Category Archives: Economic Development

Supervisors support Stonefield as a Designated Outdoor Refreshment Area

A live music program at one of Albemarle County’s mixed-use communities got a boost earlier this month when the Albemarle Board of Supervisors agreed to a letter of support for an Alcoholic Beverage Control Authority license known as a DORA. 

“A DORA is a designated geographic area licensed by the ABC annually that allows the consumption of alcoholic beverages, (wine, beer, mixed beverages) in a public space and a private space which include things like streets and lawns, and within any business without an ABC license as long as the business agrees,” said Roger Johnson, Albemarle’s economic development director. 

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Area tourism efforts receive funding from the Virginia Tourism Corporation

Governor Glenn Youngkin has announced the award of 259 grants to entities across the Commonwealth to mark National Travel and Tourism Week. The funding comes from the Virginia Tourism Corporation’s Marketing Leverage Program & Regional Marketing Program Grants

“This funding cycle, local partners will commit more than $12.4 million to match the VTC funding, providing more than $15 million in new marketing activity,” reads a press release sent out on Monday.  

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Rent continues to increase for office and retail space in Charlottesville area

A major Virginia real estate company that specializes in commercial space has published its latest report on the Charlottesville market. Cushman Wakefield | Thalhimer begins with an overall assessment of the economy.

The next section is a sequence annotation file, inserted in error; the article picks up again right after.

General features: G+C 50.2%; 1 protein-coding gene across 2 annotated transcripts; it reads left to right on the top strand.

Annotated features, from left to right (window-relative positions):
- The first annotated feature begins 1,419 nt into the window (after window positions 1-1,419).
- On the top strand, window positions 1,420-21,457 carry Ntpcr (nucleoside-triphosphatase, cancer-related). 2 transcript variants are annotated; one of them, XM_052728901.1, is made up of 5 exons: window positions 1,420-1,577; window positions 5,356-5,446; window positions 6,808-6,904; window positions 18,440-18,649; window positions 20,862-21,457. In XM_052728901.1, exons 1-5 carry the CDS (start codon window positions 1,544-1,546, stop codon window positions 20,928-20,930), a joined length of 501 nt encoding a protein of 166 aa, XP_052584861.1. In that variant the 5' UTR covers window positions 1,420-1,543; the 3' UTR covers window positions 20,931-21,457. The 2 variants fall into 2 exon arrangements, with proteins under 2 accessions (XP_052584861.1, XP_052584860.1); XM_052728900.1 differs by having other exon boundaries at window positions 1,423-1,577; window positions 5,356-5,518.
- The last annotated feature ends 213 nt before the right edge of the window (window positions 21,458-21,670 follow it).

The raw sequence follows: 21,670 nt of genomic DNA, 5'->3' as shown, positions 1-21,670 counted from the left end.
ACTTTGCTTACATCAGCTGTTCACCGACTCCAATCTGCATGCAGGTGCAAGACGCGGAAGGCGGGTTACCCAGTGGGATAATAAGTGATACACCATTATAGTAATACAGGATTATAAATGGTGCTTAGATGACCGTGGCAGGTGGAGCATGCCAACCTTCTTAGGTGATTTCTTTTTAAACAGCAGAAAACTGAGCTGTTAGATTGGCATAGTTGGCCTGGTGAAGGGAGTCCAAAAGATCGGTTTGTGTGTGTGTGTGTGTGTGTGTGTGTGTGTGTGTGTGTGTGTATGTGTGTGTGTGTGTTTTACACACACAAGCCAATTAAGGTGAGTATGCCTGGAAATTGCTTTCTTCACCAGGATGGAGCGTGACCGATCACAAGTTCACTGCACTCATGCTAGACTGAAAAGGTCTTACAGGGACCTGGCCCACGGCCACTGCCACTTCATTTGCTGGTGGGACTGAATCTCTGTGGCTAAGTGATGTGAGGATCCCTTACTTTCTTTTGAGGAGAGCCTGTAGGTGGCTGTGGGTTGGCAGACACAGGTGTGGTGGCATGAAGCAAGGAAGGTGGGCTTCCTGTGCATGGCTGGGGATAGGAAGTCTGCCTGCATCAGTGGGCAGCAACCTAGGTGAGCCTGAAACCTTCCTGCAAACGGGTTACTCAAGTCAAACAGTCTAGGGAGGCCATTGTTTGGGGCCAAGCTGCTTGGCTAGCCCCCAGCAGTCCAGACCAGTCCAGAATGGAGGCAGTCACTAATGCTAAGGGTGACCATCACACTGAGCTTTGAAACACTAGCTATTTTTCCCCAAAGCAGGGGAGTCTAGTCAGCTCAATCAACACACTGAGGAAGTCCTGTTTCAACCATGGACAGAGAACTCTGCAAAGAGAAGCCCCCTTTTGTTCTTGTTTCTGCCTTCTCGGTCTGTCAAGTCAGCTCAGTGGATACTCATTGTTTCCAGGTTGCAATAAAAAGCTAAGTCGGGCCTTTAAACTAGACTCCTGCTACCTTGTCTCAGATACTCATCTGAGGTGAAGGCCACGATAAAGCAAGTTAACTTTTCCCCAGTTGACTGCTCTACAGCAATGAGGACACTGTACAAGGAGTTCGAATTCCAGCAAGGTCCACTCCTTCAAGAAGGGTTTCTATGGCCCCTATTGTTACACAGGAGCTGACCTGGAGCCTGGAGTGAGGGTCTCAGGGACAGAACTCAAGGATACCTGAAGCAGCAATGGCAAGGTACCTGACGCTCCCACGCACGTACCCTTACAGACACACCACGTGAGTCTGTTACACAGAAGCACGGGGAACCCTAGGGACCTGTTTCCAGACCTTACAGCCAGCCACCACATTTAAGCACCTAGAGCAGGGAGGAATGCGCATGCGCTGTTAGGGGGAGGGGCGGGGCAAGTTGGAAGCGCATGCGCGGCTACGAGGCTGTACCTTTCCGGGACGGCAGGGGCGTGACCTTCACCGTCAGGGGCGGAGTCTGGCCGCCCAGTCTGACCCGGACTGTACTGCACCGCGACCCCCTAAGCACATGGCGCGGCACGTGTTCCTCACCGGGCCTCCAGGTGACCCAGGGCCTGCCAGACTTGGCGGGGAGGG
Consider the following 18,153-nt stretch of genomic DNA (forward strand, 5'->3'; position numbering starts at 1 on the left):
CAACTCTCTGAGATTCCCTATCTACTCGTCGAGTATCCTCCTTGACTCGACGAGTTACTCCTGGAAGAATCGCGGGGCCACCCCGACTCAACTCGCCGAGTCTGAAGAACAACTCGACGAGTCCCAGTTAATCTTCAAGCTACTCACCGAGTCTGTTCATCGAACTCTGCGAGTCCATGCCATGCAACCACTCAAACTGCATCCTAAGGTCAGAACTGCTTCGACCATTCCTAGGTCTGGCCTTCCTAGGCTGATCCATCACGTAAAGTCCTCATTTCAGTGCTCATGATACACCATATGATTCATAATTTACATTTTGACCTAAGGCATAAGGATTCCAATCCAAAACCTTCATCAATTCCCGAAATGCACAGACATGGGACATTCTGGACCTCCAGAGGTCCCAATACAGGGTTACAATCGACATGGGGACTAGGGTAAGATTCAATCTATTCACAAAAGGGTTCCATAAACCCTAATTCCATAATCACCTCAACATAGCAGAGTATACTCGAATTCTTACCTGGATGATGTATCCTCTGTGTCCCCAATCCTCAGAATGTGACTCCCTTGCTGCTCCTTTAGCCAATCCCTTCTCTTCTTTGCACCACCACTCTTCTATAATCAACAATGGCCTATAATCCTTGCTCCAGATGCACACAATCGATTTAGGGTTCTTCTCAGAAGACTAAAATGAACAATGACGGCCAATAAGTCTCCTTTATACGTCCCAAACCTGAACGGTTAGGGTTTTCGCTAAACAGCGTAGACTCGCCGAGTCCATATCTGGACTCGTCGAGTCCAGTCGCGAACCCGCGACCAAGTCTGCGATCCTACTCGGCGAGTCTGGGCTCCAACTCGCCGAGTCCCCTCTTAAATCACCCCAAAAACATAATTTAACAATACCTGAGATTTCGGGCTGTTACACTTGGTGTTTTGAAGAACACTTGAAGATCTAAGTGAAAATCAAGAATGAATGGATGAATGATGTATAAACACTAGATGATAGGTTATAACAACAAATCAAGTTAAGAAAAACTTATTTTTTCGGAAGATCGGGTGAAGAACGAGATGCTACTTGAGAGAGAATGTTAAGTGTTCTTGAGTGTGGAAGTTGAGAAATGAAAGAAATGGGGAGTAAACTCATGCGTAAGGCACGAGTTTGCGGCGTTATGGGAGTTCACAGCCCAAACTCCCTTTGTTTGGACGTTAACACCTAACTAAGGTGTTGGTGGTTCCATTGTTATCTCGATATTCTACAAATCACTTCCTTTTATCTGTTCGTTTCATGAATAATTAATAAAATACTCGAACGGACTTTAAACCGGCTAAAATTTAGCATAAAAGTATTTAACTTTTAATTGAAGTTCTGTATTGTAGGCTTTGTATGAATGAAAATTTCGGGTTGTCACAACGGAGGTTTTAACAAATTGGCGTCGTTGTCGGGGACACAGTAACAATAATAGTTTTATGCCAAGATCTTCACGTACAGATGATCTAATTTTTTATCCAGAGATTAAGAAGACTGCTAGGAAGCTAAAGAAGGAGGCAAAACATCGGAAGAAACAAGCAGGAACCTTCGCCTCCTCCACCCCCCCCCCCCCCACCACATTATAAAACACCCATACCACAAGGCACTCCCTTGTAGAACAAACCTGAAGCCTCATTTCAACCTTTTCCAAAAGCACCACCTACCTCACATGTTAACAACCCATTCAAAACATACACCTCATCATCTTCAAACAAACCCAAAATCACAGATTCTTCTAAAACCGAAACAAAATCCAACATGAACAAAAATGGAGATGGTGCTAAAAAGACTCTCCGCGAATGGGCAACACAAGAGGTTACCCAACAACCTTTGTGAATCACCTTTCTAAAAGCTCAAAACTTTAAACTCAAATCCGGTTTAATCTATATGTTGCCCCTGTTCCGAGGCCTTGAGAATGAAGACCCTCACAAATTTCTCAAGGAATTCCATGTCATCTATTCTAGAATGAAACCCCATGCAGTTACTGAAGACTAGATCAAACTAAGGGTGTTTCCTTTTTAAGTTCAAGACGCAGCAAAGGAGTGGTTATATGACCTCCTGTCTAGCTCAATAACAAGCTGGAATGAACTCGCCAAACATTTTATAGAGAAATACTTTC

“After experiencing its highest unemployment rate on record of 10.2 percent in April 2020, Charlottesville employment has rebounded to near pre-pandemic levels of more than 116,000,” reads the top of the retail report.

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Albemarle Supervisors approve $2.5 million in infrastructure funding for Barnes Lumber project

The Albemarle Board of Supervisors has agreed to spend an additional $2.5 million in public money on a public-private partnership to redevelop the Barnes Lumber yard in Crozet to provide the infrastructure for a more urban character. 

Supervisors had previously agreed to the partnership in 2019. The original agreement required the county to pay $1.6 million toward the plaza and to provide the equivalement amount in tax rebates through a synthetic tax increment financing scheme. 

Doug Bates is on the board of the Downtown Crozet Initiative, a nonprofit group also working toward the effort. 

“For the last five years, we have engaged in an aspirational dream out in Crozet, hoping for a plaza,” Bates said. “A couple years back that dream began to get some real teeth to it when you as a Board acted to develop an agreement between New Town Associates, DCI, and yourself, the county itself.”

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Green County BOS to take up glamping proposal

The five-member Greene County Board of Supervisors have a change of venue for their first meeting of April. They’ll meet at William Monroe High School in the Performing Arts Center with a hybrid option for anyone who wants to participate remotely. The closed session begins at 5:30 p.m. before opening up at 6:30 p.m. (meeting info)